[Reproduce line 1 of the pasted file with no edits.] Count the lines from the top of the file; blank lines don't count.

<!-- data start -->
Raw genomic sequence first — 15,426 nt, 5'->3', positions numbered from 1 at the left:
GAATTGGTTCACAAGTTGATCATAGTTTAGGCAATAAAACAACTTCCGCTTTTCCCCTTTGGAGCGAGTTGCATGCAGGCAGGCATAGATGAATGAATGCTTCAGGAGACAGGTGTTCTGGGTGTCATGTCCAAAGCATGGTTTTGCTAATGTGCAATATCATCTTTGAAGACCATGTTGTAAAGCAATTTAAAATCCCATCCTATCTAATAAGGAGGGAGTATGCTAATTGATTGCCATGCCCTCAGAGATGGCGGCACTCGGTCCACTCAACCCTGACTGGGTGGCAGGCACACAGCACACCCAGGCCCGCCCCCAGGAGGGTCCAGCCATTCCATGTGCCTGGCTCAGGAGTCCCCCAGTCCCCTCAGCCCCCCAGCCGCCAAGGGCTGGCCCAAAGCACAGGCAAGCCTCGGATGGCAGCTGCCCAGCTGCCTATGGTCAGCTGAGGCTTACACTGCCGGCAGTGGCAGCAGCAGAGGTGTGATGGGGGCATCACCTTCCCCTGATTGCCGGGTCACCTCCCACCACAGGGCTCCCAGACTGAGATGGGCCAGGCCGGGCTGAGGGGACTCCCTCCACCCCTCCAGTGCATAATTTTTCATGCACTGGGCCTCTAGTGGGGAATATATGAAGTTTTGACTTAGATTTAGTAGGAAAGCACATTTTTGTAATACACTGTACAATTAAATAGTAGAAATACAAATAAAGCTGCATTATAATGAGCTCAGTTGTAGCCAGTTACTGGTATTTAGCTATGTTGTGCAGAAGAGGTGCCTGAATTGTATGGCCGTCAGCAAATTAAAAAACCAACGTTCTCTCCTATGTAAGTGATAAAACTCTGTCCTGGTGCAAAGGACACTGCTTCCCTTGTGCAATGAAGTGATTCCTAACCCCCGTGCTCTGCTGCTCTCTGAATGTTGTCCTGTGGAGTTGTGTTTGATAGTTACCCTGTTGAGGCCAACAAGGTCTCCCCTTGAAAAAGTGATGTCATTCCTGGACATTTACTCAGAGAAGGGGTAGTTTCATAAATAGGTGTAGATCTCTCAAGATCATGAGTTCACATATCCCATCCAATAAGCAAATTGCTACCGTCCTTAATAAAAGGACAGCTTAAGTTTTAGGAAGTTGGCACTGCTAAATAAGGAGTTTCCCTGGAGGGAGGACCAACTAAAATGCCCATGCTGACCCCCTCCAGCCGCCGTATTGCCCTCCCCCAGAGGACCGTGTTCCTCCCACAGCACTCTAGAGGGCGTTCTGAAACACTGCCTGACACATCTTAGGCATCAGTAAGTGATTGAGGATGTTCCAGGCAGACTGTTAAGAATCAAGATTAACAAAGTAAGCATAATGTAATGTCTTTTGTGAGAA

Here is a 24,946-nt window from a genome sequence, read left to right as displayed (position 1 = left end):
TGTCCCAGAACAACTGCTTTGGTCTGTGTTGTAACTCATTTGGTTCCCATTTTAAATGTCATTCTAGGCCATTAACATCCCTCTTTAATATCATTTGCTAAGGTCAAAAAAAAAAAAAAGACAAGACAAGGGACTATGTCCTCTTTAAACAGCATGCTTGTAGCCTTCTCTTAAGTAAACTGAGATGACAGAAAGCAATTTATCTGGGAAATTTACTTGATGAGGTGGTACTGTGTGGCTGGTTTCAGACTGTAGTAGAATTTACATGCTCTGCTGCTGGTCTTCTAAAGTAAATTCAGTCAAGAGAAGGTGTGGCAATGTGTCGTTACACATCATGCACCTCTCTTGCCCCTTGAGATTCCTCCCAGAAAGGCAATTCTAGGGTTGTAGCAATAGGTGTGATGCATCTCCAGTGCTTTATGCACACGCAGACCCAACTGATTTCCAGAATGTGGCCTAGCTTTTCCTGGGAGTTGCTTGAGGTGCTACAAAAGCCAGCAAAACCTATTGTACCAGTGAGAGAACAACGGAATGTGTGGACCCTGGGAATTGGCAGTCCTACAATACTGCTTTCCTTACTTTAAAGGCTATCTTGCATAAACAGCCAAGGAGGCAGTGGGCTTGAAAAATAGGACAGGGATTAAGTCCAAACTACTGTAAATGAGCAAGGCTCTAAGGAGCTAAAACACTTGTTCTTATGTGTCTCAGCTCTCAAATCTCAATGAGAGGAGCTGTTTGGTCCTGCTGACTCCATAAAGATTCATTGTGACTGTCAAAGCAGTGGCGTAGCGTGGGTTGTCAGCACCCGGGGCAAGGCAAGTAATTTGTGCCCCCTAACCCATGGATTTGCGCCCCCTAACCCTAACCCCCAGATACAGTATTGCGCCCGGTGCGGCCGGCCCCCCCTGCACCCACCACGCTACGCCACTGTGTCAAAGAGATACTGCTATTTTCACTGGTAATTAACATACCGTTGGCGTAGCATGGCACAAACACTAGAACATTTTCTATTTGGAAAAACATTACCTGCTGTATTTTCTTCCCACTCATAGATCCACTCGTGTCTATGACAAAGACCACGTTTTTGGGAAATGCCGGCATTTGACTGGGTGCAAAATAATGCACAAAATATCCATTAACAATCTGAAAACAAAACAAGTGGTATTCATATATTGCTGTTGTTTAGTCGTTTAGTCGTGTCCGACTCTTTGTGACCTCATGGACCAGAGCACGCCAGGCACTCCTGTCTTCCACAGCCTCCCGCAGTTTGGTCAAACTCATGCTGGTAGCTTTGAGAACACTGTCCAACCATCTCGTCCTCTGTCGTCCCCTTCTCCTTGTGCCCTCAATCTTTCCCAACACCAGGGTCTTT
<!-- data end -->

Raw genomic sequence first — 15,426 nt, 5'->3', positions numbered from 1 at the left: